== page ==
_________________
Floating Bo


Top
 Profile  
 
PostPosted: Sat Apr 25, 2009 5:11 pm 
Offline
User avatar

Joined: Wed Apr 15, 2009 7:29 pm
Posts: 93
Location: East Yorkshire, UK
Quote:
no, the pose didn't kill him;


:rolling:

eeh, that made me laugh! thankyou :D

_________________
Although I too am within Amida's grasp,
Passions obstruct my eyes and I cannot see him;
Nevertheless, great compassion is untiring and
illumines me always.
- Shinran


Namu Amida Butsu


Top
 Profile  
 
PostPosted: Sun May 31, 2009 10:01 pm 
Offline

Joined: Sun May 24, 2009 11:54 pm
Posts: 302
I can sit upto 2 hours in the full blown lotus pose...however, I've never tried longer, I am a lay Buddhist and unfortuneatly, have to go to work and do other things -- :smile:

The secret of getting into the lotus pose is your level of concentration -- the greater level of concentration you attain, the longer you can stay in the pose -- the higher level of concentration means you have a higher level of "detangling". :smile:

I started meditating with the pose for 10 minutes and meditated until I reached 40 minutes and then went to over an hour and a half and upto 2 hours.

I never did any stretches except for the kind you do with your mind while meditating. It's definately worth it! :anjali:


Top
 Profile  
 
PostPosted: Tue Jun 02, 2009 7:33 pm 
Offline
User avatar

Joined: Mon Apr 06, 2009 9:04 pm
Posts: 1727
sraddha wrote:
The secret of getting into the lotus pose is your level of concentration -- the greater level of concentration you attain, the longer you can stay in the pose -- the higher level of concentration means you have a higher level of "detangling". :smile:


Sraddha, could explain a bit more what you mean by "concentration" please?

Do you mean that you are withdrawing from your senses into a type of samadhi in which you don't feel pain, or do you mean that you are consciously relaxing the muscles in your legs?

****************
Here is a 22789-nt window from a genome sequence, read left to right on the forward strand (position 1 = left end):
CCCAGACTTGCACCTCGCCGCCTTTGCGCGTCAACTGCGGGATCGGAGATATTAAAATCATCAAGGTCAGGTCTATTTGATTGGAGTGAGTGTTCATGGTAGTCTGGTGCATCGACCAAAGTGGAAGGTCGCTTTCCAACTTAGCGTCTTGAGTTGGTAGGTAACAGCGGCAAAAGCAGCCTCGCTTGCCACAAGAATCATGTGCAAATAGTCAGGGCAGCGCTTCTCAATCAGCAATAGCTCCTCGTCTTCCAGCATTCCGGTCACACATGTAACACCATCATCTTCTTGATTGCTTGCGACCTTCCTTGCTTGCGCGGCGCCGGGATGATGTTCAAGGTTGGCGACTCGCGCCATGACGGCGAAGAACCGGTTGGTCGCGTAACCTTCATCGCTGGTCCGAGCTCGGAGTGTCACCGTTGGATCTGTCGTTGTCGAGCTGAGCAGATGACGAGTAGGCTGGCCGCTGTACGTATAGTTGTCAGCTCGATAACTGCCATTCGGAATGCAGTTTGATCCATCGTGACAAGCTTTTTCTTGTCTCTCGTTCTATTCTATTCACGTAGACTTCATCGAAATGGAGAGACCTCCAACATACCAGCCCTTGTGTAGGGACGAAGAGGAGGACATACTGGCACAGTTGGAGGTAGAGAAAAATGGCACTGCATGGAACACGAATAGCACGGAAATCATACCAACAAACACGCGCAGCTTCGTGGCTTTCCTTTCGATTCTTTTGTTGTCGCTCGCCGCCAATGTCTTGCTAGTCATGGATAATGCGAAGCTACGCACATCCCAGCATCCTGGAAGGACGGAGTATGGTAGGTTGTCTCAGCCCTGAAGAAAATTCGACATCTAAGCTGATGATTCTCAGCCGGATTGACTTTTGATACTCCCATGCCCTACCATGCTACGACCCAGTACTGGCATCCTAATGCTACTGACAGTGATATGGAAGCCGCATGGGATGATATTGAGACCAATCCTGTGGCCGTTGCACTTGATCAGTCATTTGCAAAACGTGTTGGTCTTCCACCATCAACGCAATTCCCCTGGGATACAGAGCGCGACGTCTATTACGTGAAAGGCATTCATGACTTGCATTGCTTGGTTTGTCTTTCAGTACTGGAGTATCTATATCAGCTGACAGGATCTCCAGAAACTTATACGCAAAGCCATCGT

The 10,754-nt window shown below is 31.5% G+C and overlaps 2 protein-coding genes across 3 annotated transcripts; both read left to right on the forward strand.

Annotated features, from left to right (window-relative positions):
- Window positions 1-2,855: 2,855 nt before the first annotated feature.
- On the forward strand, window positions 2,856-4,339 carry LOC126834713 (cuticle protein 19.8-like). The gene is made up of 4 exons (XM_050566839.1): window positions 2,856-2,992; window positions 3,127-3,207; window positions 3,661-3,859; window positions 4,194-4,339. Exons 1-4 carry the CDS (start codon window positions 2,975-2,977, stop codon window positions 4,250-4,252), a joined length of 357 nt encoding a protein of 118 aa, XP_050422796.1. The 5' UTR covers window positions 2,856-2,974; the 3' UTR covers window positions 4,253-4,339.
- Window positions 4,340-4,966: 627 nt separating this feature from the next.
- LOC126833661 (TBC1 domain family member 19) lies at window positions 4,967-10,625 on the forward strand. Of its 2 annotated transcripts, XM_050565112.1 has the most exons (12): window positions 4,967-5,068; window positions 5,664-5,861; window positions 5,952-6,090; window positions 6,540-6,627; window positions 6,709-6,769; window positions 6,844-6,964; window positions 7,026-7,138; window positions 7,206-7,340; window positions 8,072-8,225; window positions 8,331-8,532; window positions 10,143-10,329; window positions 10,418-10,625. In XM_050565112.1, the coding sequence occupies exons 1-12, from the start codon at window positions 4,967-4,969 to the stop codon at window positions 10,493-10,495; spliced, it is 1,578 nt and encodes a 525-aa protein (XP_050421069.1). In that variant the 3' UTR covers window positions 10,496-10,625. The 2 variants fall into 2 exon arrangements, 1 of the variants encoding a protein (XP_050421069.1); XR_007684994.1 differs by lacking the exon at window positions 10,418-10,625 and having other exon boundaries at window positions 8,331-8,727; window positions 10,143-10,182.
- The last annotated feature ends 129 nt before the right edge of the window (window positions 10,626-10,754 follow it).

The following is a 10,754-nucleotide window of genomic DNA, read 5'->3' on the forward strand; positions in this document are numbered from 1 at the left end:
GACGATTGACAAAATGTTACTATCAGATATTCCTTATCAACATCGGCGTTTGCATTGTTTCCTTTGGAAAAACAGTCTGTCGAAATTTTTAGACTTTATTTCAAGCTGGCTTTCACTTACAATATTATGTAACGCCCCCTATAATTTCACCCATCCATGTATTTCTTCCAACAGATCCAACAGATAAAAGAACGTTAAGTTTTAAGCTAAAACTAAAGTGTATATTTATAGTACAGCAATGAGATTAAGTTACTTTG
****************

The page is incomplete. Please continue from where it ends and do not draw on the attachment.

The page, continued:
Top
 Profile  
 
PostPosted: Wed Jun 03, 2009 12:01 am 
Offline

Joined: Sun May 24, 2009 11:54 pm
Posts: 302
Luke wrote:
sraddha wrote:
The secret of getting into the lotus pose is your level of concentration -- the greater level of concentration you attain, the longer you can stay in the pose -- the higher level of concentration means you have a higher level of "detangling". :smile:


Sraddha, could explain a bit more what you mean by "concentration" please?

Do you mean that you are withdrawing from your senses into a type of samadhi in which you don't feel pain, or do you mean that you are consciously relaxing the muscles in your legs?


Yes, samadhi = concentration where you become one pointed on a mantra or object of meditation so that you don't notice any other bodily sensations... Doing this enough, you'll notice that it becomes effortless after a while with more practice.


Top
 Profile  
 
PostPosted: Sat Jun 06, 2009 1:23 pm 
Offline
User avatar

Joined: Mon Apr 06, 2009 9:04 pm
Posts: 1727
sraddha wrote:
Yes, samadhi = concentration where you become one pointed on a mantra or object of meditation so that you don't notice any other bodily sensations... Doing this enough, you'll notice that it becomes effortless after a while with more practice.


I see. I'm glad it works for you, but my lama teaches us to remain aware of all our senses while we meditate on an object. We don't seek to withdraw from the senses in our type of meditation, although we ignore our thoughts (if these aren't our object of focus) and don't follow them. His methods are more about relaxing into naturalness instead of forcing anything to happen through concentration.

Before I met my lama, I did meditate on my breath in a way in which I withdrew from my senses into a blissful state and I didn't notice the pain in my legs. But it wasn't fun coming back to my normal awareness to find my legs in intense pain.